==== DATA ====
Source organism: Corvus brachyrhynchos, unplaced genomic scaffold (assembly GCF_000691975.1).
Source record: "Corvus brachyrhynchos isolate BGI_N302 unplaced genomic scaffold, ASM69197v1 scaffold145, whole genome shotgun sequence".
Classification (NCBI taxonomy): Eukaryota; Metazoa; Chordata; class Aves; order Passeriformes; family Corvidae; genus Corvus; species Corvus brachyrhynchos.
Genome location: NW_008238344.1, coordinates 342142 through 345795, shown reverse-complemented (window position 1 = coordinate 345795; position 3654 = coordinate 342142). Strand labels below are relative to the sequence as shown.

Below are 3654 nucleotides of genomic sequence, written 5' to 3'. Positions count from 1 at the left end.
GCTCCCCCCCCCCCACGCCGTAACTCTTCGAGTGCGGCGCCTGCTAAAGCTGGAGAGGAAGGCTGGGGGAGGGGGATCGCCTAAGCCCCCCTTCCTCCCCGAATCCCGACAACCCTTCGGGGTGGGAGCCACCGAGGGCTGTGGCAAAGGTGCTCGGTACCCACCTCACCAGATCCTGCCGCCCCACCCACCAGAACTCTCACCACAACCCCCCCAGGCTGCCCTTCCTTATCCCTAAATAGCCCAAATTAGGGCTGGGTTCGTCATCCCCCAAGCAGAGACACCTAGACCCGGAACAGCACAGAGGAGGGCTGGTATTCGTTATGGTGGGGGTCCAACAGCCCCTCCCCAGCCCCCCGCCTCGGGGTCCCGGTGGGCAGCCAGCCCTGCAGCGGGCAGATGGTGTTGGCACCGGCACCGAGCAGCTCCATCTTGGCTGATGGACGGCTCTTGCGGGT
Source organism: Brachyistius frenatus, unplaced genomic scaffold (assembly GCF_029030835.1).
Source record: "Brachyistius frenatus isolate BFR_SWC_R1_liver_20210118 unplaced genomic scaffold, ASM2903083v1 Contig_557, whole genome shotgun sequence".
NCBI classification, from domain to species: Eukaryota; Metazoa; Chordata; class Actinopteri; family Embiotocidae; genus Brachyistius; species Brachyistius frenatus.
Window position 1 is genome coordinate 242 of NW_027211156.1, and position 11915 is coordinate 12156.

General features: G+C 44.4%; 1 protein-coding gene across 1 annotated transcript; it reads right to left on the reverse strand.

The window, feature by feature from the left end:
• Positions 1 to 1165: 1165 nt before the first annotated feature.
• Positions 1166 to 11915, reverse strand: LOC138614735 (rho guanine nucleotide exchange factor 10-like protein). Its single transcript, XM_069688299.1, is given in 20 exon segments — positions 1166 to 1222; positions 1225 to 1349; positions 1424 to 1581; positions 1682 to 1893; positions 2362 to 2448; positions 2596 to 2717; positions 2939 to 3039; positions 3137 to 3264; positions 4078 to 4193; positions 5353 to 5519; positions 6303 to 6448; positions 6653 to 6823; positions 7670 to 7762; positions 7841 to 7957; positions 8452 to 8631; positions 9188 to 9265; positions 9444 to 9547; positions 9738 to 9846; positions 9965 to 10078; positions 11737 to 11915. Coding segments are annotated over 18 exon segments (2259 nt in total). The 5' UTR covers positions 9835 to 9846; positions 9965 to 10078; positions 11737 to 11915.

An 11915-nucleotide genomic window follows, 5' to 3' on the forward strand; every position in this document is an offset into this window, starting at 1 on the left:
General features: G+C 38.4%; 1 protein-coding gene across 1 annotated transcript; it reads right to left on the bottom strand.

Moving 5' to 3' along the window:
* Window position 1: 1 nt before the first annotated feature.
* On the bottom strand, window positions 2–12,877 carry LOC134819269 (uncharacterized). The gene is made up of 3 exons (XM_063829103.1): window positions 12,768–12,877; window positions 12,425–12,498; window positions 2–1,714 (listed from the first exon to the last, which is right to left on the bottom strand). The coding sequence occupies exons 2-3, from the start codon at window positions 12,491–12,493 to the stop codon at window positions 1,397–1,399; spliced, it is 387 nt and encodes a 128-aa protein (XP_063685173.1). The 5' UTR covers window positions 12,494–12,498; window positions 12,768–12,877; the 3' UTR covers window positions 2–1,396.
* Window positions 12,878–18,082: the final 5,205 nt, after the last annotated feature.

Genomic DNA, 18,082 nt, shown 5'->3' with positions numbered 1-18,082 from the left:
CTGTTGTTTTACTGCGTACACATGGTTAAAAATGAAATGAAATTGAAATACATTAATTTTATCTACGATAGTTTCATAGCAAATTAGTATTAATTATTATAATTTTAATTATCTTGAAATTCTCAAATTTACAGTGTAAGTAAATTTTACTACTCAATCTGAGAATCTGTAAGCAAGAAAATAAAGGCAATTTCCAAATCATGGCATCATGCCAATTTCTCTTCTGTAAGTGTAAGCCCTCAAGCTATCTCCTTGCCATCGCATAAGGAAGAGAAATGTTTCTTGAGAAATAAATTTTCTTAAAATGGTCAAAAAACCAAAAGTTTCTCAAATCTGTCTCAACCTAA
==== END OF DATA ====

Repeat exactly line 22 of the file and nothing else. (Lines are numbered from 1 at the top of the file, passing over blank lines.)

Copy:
CTGTTGTTTTACTGCGTACACATGGTTAAAAATGAAATGAAATTGAAATACATTAATTTTATCTACGATAGTTTCATAGCAAATTAGTATTAATTATTATAATTTTAATTATCTTGAAATTCTCAAATTTACAGTGTAAGTAAATTTTACTACTCAATCTGAGAATCTGTAAGCAAGAAAATAAAGGCAATTTCCAAATCATGGCATCATGCCAATTTCTCTTCTGTAAGTGTAAGCCCTCAAGCTATCTCCTTGCCATCGCATAAGGAAGAGAAATGTTTCTTGAGAAATAAATTTTCTTAAAATGGTCAAAAAACCAAAAGTTTCTCAAATCTGTCTCAACCTAA